DR: This was not new for Fashion Fair. It set the tone.
CMM: We want it to be more than just cosmetics. That’s just part of what we do. When I think about Mrs. Johnson, what she was trying to do, she was really trying to solve a problem that she had out there because nobody else was solving for that. And so, yes, there are a lot of companies out there that make products for women of color who are darker skin tones. And so we’re not going to be the only ones out there so our situation is a little bit different. So what about instead of being the only one, we try to open the door bigger and wider for other young women to come in.
I just had a wonderful experience. About a couple of weeks ago, our head of sales reached out to a young woman who is trying to start a makeup line. There’s plenty of room for all of us. And if you’re out there by yourself and it’s your first time and you don’t have some seasoning that Desirée and I have…it’s a lonely world. It’s the ability to reach out to her and say, ‘Hey, you’re not by yourself. And by the way, we can help you and we’re not afraid of you.’ If you look at the numbers, the numbers don’t lie. Our numbers are minuscule compared to the women of color out there that are buying these products nine times more than our white counterparts. I mean, we got a lot of room to grow here.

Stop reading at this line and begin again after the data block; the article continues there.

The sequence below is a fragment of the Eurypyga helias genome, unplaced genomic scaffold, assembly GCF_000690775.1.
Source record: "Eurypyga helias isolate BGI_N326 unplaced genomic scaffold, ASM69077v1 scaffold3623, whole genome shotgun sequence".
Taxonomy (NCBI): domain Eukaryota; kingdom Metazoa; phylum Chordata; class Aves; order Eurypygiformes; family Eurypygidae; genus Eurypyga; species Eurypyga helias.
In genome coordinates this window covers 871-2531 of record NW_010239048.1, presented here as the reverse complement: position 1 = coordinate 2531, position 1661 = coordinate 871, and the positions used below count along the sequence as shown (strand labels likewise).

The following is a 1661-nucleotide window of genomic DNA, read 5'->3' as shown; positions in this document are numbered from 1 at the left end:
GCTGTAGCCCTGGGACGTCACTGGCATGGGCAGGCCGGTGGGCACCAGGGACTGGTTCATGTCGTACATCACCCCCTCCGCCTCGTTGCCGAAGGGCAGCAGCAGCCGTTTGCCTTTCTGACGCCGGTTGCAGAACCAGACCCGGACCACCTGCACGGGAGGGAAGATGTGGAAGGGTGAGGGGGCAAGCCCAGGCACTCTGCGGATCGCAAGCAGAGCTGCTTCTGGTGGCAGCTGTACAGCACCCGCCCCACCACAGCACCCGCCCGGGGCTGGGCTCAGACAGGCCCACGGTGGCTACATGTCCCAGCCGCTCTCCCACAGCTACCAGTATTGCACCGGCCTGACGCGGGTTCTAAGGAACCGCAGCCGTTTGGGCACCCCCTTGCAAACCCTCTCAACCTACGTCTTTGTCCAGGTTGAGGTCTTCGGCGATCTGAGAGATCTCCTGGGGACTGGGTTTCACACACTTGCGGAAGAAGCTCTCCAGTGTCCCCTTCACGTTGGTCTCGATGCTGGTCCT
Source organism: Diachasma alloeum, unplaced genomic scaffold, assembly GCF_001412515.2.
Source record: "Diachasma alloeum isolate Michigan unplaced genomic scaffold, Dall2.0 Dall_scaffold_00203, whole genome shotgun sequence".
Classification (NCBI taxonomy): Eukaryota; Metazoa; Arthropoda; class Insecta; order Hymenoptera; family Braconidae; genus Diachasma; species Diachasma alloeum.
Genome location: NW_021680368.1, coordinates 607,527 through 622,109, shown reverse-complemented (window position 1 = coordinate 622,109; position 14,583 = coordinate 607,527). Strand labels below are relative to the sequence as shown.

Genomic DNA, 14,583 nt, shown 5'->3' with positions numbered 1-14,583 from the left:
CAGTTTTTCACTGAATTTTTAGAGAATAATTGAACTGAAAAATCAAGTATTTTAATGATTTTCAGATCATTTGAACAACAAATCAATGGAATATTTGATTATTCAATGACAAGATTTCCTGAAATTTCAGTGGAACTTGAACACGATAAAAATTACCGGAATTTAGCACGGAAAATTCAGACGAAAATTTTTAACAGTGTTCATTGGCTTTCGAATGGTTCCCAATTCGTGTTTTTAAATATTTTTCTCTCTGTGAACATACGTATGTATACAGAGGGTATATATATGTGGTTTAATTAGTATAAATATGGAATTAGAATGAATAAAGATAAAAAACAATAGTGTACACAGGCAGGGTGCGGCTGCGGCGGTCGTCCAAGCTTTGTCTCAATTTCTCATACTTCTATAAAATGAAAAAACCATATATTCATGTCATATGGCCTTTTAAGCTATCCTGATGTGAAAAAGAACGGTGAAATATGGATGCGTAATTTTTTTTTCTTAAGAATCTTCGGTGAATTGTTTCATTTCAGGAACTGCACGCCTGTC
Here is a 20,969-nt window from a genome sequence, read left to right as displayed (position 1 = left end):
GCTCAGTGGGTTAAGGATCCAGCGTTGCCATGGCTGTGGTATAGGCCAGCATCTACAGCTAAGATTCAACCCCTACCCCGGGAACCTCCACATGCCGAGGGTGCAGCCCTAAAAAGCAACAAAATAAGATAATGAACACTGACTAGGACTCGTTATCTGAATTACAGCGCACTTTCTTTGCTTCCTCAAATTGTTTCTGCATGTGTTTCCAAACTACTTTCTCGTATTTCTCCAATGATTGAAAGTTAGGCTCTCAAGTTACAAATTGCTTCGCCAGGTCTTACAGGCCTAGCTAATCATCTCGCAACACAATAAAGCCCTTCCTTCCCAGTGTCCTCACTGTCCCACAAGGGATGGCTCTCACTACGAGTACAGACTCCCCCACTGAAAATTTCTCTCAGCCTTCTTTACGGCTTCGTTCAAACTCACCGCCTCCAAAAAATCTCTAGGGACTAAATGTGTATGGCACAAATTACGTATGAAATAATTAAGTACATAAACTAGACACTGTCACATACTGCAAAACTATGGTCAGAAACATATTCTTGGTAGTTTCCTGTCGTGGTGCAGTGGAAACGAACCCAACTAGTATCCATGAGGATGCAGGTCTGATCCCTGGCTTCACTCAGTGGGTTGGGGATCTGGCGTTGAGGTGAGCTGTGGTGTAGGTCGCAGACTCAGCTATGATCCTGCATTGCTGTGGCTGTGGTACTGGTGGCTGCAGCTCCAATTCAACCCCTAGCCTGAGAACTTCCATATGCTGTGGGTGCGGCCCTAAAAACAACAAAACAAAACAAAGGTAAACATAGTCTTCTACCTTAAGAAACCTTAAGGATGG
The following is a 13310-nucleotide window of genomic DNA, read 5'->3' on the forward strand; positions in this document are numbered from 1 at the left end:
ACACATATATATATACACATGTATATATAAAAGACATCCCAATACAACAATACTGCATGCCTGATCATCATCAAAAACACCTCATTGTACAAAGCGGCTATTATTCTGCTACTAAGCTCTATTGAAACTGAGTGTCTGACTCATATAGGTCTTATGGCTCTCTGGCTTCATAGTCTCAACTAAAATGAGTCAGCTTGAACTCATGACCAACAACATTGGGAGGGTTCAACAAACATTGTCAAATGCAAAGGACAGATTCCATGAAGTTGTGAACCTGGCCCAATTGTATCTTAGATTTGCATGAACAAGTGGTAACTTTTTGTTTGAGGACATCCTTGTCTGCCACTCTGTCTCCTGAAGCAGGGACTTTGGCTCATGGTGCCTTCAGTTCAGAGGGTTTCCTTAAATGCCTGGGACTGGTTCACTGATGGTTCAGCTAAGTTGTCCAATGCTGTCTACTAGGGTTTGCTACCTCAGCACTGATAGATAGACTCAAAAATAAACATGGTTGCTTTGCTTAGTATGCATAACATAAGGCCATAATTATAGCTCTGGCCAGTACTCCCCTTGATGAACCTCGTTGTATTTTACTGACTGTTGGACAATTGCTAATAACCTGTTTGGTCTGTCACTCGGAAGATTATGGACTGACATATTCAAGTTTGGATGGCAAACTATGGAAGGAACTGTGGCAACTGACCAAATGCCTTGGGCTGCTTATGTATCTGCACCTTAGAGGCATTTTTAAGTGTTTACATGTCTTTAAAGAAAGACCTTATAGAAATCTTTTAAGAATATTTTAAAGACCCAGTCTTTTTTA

Do we have a modern-day Eunice Johnson?
Cheryl Mayberry McKissack: I think the mission now is really for there to be so many Eunice Johnson’s. Okay, maybe not at her level for her time, because she was really unique and a pioneer and it was a different time. But I think all of us—we’re not going to maybe get the opportunity to do something that’s never been done before. But we can do it in a different way.